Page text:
Manuel Luis Martínez


Crossing is both the story of thirteen indocumentados crossing the border from Mexico to Texas in a boxcar and a modern-day allegory of the human condition. The story is told from the viewpoint of Luis, a sixteen-year-old boy eager to leave behind a past haunted by the death of his father. As a short journey stretches into days, Luis befriends an old man, Berto, who confesses a dark secret and says he is running from the devil, who he claims is also on board. As water runs out and their suffering intensifies and erupts in violence, it seems that Berto is right, that their collective fantasies of pursuing the American Dream have been manifested in the form of the demented and malevolent Pablo, their evil leader. As Luis descends into the delirium, he must confront the devil — the past he does not want to remember — to find the strength to survive.

“. . . a rebuke to the cold injustice of certain governments, to the profane geography of nations that all too often draw lines of exclusion and suffering across the silent but witnessing earth.” —Chicago Tribune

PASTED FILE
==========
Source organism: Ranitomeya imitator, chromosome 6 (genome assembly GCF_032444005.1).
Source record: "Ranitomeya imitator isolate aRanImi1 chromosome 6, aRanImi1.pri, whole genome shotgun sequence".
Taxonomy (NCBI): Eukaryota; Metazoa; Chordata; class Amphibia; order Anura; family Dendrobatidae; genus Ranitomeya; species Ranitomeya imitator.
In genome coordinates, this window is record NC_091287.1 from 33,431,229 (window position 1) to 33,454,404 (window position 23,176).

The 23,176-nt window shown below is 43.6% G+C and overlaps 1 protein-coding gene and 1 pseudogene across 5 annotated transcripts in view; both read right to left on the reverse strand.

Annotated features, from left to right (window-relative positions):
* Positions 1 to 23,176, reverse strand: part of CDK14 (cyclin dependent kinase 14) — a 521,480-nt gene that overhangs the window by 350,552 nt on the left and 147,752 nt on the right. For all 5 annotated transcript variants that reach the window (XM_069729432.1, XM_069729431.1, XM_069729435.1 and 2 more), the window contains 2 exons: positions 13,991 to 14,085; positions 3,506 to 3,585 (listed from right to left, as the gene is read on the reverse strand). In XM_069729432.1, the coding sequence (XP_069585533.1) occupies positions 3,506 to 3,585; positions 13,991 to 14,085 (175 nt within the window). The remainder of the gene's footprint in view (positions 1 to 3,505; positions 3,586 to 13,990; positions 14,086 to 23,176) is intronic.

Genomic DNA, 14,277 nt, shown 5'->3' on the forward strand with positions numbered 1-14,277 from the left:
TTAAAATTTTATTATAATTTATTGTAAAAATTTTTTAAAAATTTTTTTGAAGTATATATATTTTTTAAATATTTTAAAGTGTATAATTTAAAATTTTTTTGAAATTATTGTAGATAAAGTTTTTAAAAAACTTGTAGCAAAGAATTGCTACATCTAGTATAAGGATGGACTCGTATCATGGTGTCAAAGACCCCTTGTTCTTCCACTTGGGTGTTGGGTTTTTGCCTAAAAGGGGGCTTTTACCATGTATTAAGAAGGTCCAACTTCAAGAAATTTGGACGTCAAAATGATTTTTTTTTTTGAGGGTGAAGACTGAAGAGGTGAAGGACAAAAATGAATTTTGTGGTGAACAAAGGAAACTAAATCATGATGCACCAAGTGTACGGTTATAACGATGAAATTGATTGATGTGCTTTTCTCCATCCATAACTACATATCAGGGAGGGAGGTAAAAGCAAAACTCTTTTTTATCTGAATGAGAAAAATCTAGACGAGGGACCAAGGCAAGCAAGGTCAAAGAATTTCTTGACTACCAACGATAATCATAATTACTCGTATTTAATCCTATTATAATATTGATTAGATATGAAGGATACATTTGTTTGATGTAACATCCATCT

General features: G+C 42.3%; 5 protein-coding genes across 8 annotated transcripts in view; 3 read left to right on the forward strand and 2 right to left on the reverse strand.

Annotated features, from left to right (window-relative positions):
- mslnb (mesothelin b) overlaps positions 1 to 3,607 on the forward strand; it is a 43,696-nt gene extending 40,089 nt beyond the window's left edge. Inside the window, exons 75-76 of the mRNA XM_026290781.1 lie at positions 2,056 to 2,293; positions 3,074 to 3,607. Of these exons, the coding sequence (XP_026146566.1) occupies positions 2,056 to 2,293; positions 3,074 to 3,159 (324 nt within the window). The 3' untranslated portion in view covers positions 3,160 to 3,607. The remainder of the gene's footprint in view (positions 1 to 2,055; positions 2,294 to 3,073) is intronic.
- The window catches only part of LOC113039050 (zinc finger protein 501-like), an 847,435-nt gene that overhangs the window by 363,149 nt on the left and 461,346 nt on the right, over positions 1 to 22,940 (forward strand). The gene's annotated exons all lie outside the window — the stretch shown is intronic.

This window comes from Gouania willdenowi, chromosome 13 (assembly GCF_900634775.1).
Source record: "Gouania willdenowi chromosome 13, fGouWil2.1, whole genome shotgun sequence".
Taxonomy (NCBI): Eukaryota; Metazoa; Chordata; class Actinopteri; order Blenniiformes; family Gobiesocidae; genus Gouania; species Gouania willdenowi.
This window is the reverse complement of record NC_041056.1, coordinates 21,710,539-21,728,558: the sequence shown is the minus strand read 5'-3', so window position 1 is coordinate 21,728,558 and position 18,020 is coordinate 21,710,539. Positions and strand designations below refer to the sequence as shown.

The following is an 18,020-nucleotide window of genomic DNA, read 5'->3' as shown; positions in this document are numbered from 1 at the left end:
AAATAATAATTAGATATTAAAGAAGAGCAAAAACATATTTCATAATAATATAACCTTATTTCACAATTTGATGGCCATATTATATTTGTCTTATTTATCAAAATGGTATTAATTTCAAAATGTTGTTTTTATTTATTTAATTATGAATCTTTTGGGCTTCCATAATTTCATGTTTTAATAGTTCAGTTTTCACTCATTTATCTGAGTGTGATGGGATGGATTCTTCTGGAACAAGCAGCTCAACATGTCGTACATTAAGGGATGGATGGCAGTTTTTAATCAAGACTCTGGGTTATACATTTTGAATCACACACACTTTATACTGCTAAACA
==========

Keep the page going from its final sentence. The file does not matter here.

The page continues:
About the Author

Manuel Luis Martínez was born and raised in San Antonio, Texas, descended from Mexican immigrants. He grew up listening to his grandmother's stories of immigration — the desire to arrive, to find a home and an identity. The idea for Crossing came after reading a newspaper account of thirteen undocumented workers left to suffocate in a refrigerator boxcar outside El Paso. He wondered what prompted these men to take such risks, to leave behind their families and homes for the slim chance of finding work in the United States. Currently Manuel Luis Martínez is a visiting professor in the English Department at Indiana University in Bloomington.